Combining Streams with CombineLatest

John Lindquist
InstructorJohn Lindquist

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Published 6 years ago
Updated 4 years ago

Two streams often need to work together to produce the values you’ll need. This lesson shows how to use an input stream and an interval stream together and push an object with both values through the stream.

[00:00] With our input stream and this timer or interval stream both in play we can combine them together to do some pretty useful and fun stuff. Let's remove the subscription from our starters.

[00:13] We'll call this our timer stream. Then remove this entirely, since we don't need to subscribe to that either. What we want to do is combine a timer stream and an input stream to do something interesting.

[00:29] What that's going to look like is observable, combine, latest. We'll combine the timer stream and combine the input stream. Then we'll just subscribe to see what that gives us. Let's log out our X here. You'll notice it didn't even log out anything, even for that initial count of zero that we used with the start with here.

[00:54] As soon as I type something, I'll type the letter A, you'll see that we get A as the second item in the array, and the first item is an object that has a count of zero. The latest thing from the timer stream is that initial start with object, it has a count of zero. The latest from my input stream, which is the event target value, is the letter A.

[01:18] If I type B, you'll see we'll now have that same start with object, and then A, B. If I begin a timer you'll see that we now get A, B, and a continuous stream of objects. I'll type C. You see we get A, B, C. All of these will have the counts on them. Count 8, between 9, 10, 11, 12. I can add a D. We're getting both of these combined into an array.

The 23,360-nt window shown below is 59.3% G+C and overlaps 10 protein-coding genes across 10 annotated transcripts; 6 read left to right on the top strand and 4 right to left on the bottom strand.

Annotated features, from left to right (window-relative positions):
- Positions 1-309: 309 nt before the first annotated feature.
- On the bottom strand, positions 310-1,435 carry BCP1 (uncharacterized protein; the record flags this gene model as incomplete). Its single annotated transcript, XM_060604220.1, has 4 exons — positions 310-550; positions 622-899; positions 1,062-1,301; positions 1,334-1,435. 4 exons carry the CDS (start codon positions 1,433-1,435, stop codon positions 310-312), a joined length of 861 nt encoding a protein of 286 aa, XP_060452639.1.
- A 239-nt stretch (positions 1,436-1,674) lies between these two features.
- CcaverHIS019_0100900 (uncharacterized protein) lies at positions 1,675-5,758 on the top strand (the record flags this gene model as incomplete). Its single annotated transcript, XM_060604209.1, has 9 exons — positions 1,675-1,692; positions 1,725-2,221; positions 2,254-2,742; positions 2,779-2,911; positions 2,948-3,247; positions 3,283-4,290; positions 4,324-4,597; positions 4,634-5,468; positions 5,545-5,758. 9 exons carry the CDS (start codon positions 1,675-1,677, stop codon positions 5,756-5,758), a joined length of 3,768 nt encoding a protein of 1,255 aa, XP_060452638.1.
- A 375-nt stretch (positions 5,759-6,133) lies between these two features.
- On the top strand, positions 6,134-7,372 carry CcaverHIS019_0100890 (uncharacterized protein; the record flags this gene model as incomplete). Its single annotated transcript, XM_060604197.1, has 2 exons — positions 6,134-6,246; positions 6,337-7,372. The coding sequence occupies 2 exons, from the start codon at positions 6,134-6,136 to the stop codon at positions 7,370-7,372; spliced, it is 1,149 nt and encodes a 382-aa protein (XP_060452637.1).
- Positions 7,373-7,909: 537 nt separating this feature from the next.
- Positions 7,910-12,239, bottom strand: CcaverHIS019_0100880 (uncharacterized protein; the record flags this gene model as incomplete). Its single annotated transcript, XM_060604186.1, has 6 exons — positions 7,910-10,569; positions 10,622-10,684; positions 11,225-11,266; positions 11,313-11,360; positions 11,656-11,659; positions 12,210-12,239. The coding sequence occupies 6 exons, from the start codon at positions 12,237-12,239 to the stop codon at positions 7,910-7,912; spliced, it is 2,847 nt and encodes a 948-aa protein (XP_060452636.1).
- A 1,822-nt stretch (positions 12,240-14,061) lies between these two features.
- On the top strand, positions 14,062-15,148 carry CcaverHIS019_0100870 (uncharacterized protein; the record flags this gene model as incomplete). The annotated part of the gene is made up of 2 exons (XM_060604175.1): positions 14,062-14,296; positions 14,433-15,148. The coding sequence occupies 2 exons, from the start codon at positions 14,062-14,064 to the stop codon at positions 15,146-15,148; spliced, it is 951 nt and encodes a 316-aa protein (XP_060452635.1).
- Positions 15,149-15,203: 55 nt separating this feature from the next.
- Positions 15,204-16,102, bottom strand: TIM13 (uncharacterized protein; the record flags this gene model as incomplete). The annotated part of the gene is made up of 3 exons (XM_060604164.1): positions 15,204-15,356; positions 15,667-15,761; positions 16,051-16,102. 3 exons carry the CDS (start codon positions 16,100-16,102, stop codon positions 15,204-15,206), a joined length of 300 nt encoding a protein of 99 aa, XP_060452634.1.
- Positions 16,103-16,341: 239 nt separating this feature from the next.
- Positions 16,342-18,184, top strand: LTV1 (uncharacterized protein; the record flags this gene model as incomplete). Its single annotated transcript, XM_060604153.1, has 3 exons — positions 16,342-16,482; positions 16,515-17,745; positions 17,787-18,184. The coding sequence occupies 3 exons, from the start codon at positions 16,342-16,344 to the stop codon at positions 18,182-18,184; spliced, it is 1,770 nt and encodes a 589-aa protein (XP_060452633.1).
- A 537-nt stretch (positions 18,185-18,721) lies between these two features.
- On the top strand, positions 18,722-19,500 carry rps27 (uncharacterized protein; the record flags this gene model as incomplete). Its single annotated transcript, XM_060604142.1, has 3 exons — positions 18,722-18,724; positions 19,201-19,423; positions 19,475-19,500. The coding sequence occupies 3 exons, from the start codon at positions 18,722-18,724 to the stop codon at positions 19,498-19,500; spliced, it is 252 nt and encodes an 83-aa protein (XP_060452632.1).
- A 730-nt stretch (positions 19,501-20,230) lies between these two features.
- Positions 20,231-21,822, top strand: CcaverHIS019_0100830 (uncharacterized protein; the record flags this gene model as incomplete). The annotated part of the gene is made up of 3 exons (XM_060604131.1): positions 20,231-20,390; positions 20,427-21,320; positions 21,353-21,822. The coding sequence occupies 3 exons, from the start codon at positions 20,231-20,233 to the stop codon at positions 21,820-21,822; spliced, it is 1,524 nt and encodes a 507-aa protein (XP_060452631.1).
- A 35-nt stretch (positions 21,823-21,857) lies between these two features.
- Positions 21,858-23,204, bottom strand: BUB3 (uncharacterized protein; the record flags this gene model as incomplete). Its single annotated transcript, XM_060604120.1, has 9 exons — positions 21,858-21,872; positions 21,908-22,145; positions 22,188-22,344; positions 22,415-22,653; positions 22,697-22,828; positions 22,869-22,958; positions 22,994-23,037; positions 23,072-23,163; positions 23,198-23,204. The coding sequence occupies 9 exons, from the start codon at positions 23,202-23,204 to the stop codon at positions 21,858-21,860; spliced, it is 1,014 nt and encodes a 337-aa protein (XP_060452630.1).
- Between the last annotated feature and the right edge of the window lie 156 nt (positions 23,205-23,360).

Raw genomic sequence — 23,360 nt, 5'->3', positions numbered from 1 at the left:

[01:47] Because this combine latest is pushing data through as an array, if I wanted to get this data out in another format, you could take that array, and then return it as an object. Remember, if you use an arrow function, you need to wrap that object in parens.

[02:02] The count would be array zero.count. Then the text would be array one. Now, if I log this out, and I type in A, you can see we get an object with a count of zero, and a text A, B, count of zero, text of A, B. When I hit start, you'll see the count will continue going up and the text will change. Now we can build a pretty neat game out of this.

[02:29] Because this mapping is such a common thing to do when combining two streams, you can actually parse a third parameter into combine latest. We'll spread this out a bit. This third parameter will be a mapping function. We'll cut this and paste it here, and delete that map line.

[02:47] The data in here does not come in as an array, it actually comes in as two parameters, the timer, and the input. Instead of "array.count," we'll say "timer.count." Instead of array one, we'll say input. Now, when I hit save, we get the same behavior as if we were using the mapping function in the next line.

~ 4 years ago

at first I didn't understand the semantics of map here and in the previous example. Map in Rxjs is similar to the, but the former treats the whole observable as an iterable, whereas the second treats an array as iterable.

J. Matthew
J. Matthew
~ 3 years ago

Yes, you can think of an Observable as being an array of indeterminate length, whose values are delivered one at a time, over time, instead of all at once. In both cases, map does the same thing: it transforms each value somehow to populate a new array. But since the original array is delivered over time for an Observable, so is the mapped array.